AMD Radeon HD 7970 review
Fantastic performance, although the sky-high price puts this out of reach for most
Review Date: 22 Dec 2011
Reviewed By: Mike Jennings
Price when reviewed: £360 (£432 inc VAT)
Features & Design
Value for Money
AMD might be having a tough time of it on the CPU front, but when it comes to graphics cards it's just taken a leap ahead of the competition. Its new single-GPU flagship - the Radeon HD 7970 - is the first to use a 28nm manufacturing process, and beats its major rival Nvidia to the punch.
The impact of the new process is significant: the HD 7970 die is 378mm2 compared to the 389mm2 size of its predecessor, the Radeon HD 6970, and AMD crams in 4.3 billion transistors - a huge bump up over the 2.6 billion included in last year's top-end single GPU. The HD 7970 compares favourably to Nvidia's GeForce GTX 580, too, which includes 3 billion transistors in a 520mm2 package.
AMD has also given its Very Long Instruction Word 4 (VLIW4) architecture the boot, deeming its bottlenecked parallel performance a hindrance. While VLIW4 cores and their schedulers proved adept at handling groups of identical operations concurrently, they struggled with varied groups of tasks required by more complex applications and games. Some tasks were scheduled and processed promptly but, often, the scheduler couldn't keep up, with instructions left behind and bottlenecks caused in the GPU.
It's a big change. VLIW-based architectures, including VLIW4, have been used in AMD graphics cards since the Radeon 9700's introduction in 2002. Instead, the new card uses multiple instruction multiple data cores (MIMD). These are constructed from several single-instruction multiple data cores (SIMD) grouped together, and are capable of more efficiently handling a more diverse range of tasks, as well as making dynamic changes to the compute schedule - something VLIW4 couldn't do.
Each MIMD package is made from 64 SIMD cores, and each package has its own L1 cache, with L2 cache and memory controllers shared between several packages. AMD has given these cores their own name, too, with the marketing department swooping into action to dub each unit a Graphics Core Next.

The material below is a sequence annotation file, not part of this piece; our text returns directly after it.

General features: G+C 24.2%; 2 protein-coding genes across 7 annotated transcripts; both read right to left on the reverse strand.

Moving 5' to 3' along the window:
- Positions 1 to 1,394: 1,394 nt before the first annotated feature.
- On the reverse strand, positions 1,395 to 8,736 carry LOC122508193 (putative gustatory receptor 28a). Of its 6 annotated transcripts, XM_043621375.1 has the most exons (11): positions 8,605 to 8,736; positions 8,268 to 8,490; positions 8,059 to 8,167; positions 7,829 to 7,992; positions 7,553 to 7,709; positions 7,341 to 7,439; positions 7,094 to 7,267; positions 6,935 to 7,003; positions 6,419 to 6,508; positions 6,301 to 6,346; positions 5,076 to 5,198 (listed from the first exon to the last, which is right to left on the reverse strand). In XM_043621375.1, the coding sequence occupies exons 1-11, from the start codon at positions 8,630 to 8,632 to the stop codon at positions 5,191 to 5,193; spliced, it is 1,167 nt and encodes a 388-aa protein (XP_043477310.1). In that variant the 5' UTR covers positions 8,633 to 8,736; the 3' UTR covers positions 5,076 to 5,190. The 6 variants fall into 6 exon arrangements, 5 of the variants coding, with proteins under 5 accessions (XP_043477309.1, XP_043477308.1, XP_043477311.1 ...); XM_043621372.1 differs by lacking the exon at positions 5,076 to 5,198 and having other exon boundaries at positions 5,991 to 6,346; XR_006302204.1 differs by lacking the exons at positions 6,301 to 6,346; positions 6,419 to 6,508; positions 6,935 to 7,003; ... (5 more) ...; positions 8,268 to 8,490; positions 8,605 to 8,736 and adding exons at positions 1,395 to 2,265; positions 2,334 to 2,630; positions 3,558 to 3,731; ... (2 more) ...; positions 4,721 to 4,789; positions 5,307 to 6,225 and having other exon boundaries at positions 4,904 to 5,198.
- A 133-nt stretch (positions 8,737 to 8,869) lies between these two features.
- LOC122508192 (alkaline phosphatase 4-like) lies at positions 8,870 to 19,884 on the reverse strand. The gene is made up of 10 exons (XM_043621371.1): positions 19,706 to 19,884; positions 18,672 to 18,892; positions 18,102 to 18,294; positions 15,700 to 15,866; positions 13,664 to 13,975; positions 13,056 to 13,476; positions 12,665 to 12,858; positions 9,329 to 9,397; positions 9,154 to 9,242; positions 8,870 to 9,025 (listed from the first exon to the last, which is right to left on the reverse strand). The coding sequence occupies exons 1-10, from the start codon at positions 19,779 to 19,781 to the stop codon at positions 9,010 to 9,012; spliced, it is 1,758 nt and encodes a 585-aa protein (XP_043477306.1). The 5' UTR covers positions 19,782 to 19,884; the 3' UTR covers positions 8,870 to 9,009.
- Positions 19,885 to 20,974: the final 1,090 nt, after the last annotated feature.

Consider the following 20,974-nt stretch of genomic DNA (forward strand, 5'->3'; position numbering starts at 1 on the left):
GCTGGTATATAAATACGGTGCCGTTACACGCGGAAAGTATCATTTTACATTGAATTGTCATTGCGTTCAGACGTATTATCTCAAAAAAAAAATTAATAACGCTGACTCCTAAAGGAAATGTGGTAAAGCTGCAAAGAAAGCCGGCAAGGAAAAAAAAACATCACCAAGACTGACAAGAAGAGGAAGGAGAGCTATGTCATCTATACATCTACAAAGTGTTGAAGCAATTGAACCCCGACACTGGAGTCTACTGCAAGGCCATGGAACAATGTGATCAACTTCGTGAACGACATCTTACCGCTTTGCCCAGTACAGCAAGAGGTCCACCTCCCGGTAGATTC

The HD 7970 itself includes 2,048 SIMD cores inside 32 MIMD clusters, which is more than the 1,536 stream processors used in the HD 6970. The core clock is 925MHz, there's 3GB of GDDR5 RAM running at 1,375MHz, and the memory bus is 384-bits wide. The latter is an improvement on the 256-bit bus of last year's cards, and on a par with the GTX 580.
Welcome back AMD. Here's to 2012.
By dyagetme1 on 22 Dec 2011
Fingers crossed for a lottery win this weekend and this card will be mine, oh yes it will be mine. Actually make that four of these will be mine...
By skarlock on 22 Dec 2011
The power, the power
Are the power requirements getting just a little excessive?, I mean 800w for a dual card setup How many people have the monitor sets to actually need this. Hardcore gamer race only.
By mikepgood on 22 Dec 2011
Actually we use desktop computers with up to four GPU's in each at our work, which have pretty much replaced most of the very expensive server clusters we used to use. They're ideal for a lot of the number crunching our science requires. Most of the massive biological data sets we work on (long lists of millions of four letters that have to be compared to millions of lists of other strings of four letters) are ideally suited to utilise the massively parallel architecture of GPU's. So whereas previously we would have spent £20k+ per server, we can now spend under £2k on an 'ultimate gaming rig' to do the crunching far faster and while consuming much less power than previously. Plus it would make for great LAN gaming if only we could persuade the IT admins to allow that! ;)
By skarlock on 22 Dec 2011
Good point, and an arguement for this item in PCPro.
"Plus it would make for great LAN gaming if only we could persuade the IT admins to allow that" - Good luck with that!
By mikepgood on 22 Dec 2011
The AMD press release stated "Engineered with support for PCI Express 3.0" Does this mean we have the first PCI express 3.0 capable graphics card here? In which case just need the Ivy Bridge processor to go with it.
By jknight on 22 Dec 2011
Indeed it is and particularly when using the GPU for processing intensive tasks it makes a difference. It boosts the throughput from 8GB/s to 16GB/s, which should help with the CPU GPU bottleneck. It is still worth noting that the Llano latency between CPU and GPU is even better at 20GB/s.
By skarlock on 22 Dec 2011
Just been reading the full specs of the new GPU and it can turn out 3.79 TFLOPS of calculations, that's incredible given a 12 core Opteron is just 8.4 GFLOPS. Admitedly the GPU is more limited to processing strict groups of data, but even so that's pheniominal, it was only 15 years ago that the first ever 1 TFLOP super computer was switched on.
By skarlock on 23 Dec 2011
At 2,560 x 1,600 it has a 61% superiority to the 580 for 35% more power. It may use more from the wall but it is appreciably more power efficient.
They need to address the cooler though, how much louder is it than the 580? A decibel comparison would be useful.
By Deadtroopers on 23 Dec 2011
Noise in dB(A)
Idle noise : 40.2 (37.9 ZCP idle)
Load noise : 55.2-57.3
Idle noise : 41.0
Load noise : 52.7-59.3
So it's quieter when idle and under load in the mid-noise range for a 580.
By skarlock on 24 Dec 2011
This GPU has already blown the GTX580 out the water in the overclocking benchmarks, it makes you wonder what Nvidia have up their sleeves and whether Kepler is a similar leap forward.
BTW, PCIe 3.0 is already possible using the SB-E chips. I'm not convinced this upgrade is that important, the PCIe bandwidth is rarely a bottleneck in gaming.
Still, nice to see some healthy competition!
By mikes87 on 31 Dec 2011
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